Concerning the tradeoff between SBG and Favor Tech, the SSA concluded that the proposals were essentially equal under the technical, past performance, veterans involvement, and SBPC factors. AR, Tab 10, Favor Tech Tradeoff, at 3-4. In this case, while SBG held an advantage over Favor Tech under the veterans employment factor, the SSA concluded that this advantage was not worth the payment of the $992 million (6.69 percent) premium associated with SBG’s proposal. Id.

In protesting this conclusion, SBG raises similar arguments concerning the sufficiency of the SSA’s qualitative consideration of the proposals under the technical factor. As above, the underlying strengths and weaknesses identified in the SSEB briefing slides support the reasonableness of the SSA’s conclusion that the proposals were essentially equal under the technical factor.

Also, SBG again asserts that the SSA accorded improper weight to price in the selection of the lower-priced proposal. In this case, SBG asserts that its significant advantage under the veterans employment factor ([DELETED] percent veterans versus 14.58 percent veterans) was worth the smaller, 6 percent price premium of SBG’s proposal in comparison to Favor Tech. In the overall weighting of the evaluation factors, however, the veterans employment factor was only slightly more important than the SBPC factor, which was only slightly more important than price. RFP at 120. In this context, we cannot conclude that the SSA’s tradeoff of SBG’s advantage under the veterans employment factor against Favor Tech’s lower price was unjustified, unreasonable, or inconsistent with the evaluation scheme set forth in the RFP. It is within the SSA’s discretion to determine whether one proposal’s technical superiority is worth the higher price. Remington Arms Co., Inc., supra.

SBG Compared to Liberty IT

In the tradeoff analysis considering SBG in comparison to Liberty IT, the SSA concluded that the two proposals were essentially equal under the technical, past performance, veterans involvement, and SBPC factors, and that SBG held an advantage under the veterans employment factor. AR, Tab 11, Liberty IT Tradeoff, at 3. Notwithstanding SBG’s advantage, the SSA concluded that SBG’s proposal was not worth the payment of the $1.825 billion (13.03 percent) price premium associated with the selection of SBG. Id.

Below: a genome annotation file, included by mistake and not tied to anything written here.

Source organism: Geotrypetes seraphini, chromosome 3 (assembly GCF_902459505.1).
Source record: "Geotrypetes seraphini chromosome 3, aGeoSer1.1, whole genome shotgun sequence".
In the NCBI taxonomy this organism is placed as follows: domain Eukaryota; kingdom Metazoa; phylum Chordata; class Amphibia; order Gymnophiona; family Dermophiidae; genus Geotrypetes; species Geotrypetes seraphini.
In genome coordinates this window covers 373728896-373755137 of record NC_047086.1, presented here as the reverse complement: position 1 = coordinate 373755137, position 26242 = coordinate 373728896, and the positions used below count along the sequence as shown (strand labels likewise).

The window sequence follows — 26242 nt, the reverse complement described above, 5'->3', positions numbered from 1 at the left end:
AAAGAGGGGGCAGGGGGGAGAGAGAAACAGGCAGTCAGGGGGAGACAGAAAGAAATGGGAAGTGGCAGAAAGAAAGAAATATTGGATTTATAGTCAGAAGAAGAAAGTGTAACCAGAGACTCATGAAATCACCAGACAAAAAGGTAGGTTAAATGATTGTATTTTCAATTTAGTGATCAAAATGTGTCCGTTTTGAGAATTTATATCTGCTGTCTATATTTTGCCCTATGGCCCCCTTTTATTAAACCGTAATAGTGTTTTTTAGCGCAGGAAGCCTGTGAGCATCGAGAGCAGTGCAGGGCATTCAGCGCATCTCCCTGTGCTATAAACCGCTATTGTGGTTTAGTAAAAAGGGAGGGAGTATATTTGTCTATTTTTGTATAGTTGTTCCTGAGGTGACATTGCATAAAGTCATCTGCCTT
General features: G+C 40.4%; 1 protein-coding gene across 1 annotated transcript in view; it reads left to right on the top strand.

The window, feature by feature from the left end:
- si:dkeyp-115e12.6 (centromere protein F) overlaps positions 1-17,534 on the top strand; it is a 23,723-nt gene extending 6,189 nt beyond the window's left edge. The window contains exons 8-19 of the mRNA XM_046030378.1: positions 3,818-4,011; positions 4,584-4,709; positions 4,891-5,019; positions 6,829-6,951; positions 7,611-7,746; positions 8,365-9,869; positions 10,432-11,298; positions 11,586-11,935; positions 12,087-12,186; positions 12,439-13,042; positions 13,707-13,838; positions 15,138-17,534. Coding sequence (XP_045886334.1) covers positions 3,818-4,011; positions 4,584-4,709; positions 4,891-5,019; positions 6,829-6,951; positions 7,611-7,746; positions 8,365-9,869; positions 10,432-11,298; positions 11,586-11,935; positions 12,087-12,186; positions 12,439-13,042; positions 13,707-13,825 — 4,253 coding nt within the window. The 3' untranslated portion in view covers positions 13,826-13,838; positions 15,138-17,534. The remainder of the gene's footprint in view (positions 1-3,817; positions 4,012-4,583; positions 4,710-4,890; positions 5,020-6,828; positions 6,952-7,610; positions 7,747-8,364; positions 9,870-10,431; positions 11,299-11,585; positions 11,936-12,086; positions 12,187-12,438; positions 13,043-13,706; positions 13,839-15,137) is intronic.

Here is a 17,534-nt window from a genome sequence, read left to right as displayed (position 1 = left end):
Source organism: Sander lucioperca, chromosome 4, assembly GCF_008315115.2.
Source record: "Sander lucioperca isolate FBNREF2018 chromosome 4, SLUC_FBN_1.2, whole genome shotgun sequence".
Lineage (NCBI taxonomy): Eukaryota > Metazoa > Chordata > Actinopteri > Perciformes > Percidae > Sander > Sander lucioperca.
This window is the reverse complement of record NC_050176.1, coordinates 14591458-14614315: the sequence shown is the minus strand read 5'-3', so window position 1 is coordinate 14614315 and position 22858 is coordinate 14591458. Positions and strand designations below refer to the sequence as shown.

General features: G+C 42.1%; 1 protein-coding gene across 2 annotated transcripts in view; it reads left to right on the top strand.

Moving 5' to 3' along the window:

With respect to this tradeoff analysis, SBG contends that the agency’s evaluation of Liberty IT’s past performance was flawed, and that no reasonable analysis could conclude that SBG and Liberty IT were essentially equal under the past performance factor. In this regard, SBG notes that its own “low risk” rating was based on a record of 9 past performance references with 20 associated questionnaires, and 343 past performance information retrieval system (PPIRS) records--none of which reflected adverse information. Supplemental Protest 12. SBG also notes that of 80 responses recorded in its 20 questionnaires, 66 responses identified SBG’s past performance as “exceptional.” Id. SBG asserts that where Liberty IT’s past performance record included two PPIRS records reflecting marginal performance, Liberty IT should not have received a “low risk” rating and should not have been found essentially equivalent to SBG.

The agency responds that in the context of Liberty IT’s overall record of past performance, two marginal PPIRS records did not increase the relative risk associated with Liberty IT’s likelihood of success. The agency elaborates that Liberty IT’s past performance rating was based on 9 past performance references with 14 associated questionnaires, and 356 PPIRS records. AR, Tab 16, Liberty IT Past Performance Evaluation, at 2. Of the 56 responses recorded in the 14 questionnaires, Liberty IT’s past performance was rated as “exceptional” in 34 responses, “very good” in 20 responses, and “satisfactory” in 2 responses--with no adverse responses. Id. Thus, where the agency’s evaluation noted only 2 marginal records out of a total of 368 data points, the SSEB concluded that there was “little doubt” that Liberty IT can perform the proposed effort, and warranted a “low risk” past performance rating. Id. at 2-3.

Where a solicitation requires the evaluation of offerors’ past performance, we will examine an agency’s evaluation to ensure that it was reasonable and consistent with the solicitation’s evaluation criteria, since determining the relative merits of offerors’ past performance information is primarily a matter within the contracting agency’s discretion. Hanley Indus., Inc., B-295318, Feb. 2, 2005, 2005 CPD ¶ 20 at 4. The evaluation of past performance, by its very nature, is subjective, and we will not substitute our judgment for reasonably based evaluation ratings. Presidio Networked Solutions, Inc. et al., B-408128.33 et al., Oct. 31, 2014, 2014 CPD ¶ 316 at 14; American Envt’l Servs., Inc., B-406952.2, B-406952.3, Oct. 11, 2012, 2013 CPD ¶ 90 at 5.

We see nothing unreasonable in the agency’s evaluation of Liberty IT’s past performance. Where Liberty IT’s past performance questionnaire responses indicated an overwhelming majority of “exceptional” and “very good” responses, and where PPIRS revealed only two marginal records out of 356 recent, relevant records reviewed, we have no basis to question Liberty IT’s low risk past performance rating.